Over the past 100 years dance has been a constant feature of American nightlife. But, the way we dance has changed dramatically over the past century. There was a time when dancing was a rare way to make contact with the opposite sex and formalities were required so that nothing scandalous happened. However, the rise of jazz from the 1920s onward made the whole process much less formal and created forms of dance that appealed mainly to the youth. For the first time people of different generations were dancing different dances.
In the 1920s the Charleston was one of many dances that enjoyed great popularity. This versatile dance could be done to a variety of tempos and didn’t even strictly require a partner.
1930s brought the rise of dancing film stars like Ginger Rogers and Fred Astaire, who performed waltz, tap, and many other styles of dance. These glamorous depictions were a much needed escape from the reality of the Great Depression. Despite the humble incomes of the average person during the decade, many people tried to emulate the sleek dance moves of their favorite screen stars- even if the fanciful costumes and jewels were out of reach.
By the 1940s swing dance had taken over in a big way. This upbeat style of dance was not only extremely youth-centered and energetic, but it paved the way for the early Rock and Roll dancing of the 1950s as well.
In the 1960s dance once again began to swing towards individual moves one didn’t need a partner for, causing some to decry the state of youth culture.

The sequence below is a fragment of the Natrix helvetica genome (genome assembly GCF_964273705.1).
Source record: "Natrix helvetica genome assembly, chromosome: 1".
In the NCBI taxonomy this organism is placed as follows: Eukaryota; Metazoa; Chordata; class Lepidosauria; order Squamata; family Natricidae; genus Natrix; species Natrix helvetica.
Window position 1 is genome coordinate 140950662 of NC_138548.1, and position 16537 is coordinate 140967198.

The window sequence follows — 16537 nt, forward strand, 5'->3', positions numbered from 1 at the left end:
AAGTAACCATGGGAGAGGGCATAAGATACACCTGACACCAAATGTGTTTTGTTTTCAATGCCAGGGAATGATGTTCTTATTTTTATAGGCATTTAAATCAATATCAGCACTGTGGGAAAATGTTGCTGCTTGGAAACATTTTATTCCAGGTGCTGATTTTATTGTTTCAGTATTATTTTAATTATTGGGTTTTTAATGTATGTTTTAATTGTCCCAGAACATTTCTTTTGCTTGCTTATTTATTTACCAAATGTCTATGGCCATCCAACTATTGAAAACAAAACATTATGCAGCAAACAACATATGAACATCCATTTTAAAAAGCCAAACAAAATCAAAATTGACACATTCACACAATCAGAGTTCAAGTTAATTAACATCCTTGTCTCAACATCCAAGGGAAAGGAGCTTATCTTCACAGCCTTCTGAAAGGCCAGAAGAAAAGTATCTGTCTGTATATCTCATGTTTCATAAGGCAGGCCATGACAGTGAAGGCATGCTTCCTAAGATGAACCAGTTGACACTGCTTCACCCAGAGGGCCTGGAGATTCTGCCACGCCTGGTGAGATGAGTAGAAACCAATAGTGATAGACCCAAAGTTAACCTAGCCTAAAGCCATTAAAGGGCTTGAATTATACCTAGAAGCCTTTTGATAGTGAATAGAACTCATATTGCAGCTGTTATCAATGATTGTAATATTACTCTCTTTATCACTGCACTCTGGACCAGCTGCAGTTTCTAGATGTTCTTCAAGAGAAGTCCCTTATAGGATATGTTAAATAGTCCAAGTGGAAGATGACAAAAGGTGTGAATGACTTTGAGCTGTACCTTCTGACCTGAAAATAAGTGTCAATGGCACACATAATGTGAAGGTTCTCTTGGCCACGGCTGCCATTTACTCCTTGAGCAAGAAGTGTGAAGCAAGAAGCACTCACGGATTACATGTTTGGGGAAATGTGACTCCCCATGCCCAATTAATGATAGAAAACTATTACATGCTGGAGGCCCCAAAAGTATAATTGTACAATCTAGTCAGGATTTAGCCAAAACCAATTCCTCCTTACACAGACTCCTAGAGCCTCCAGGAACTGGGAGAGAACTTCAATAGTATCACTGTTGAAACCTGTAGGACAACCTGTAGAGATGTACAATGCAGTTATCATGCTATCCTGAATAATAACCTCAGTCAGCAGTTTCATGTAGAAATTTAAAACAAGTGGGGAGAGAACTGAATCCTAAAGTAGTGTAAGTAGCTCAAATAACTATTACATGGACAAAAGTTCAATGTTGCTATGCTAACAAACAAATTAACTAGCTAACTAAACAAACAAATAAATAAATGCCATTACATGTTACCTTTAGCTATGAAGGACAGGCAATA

The disco era of the 1970s brought yet more singular dance moves. Some of the very famous choreography from Saturday Night Fever made its way into real nightclubs across the country.
The Reagan era brought break dancing into the popular lexicon, which arose simultaneously alongside hip hop and reflected inner city attitudes towards dance and music.
Song-based dances like the Hammer Dance and the Macarena were huge in the 1990s, along with hits like the Running Man and Cabbage Patch.
Dances of the early 2000s -like Twerking, the Soulja Boy, and the Bob Fosse-inspired dance routine of Beyoncé’s “Single Ladies” music video- energized the increasingly freestyle dance movement.
We’ve come full circle from the first solo dances of the 1920s to a dance culture in which partner dancing is increasingly rare. See the evolution of how we dance in the video below from Twist and Pulse.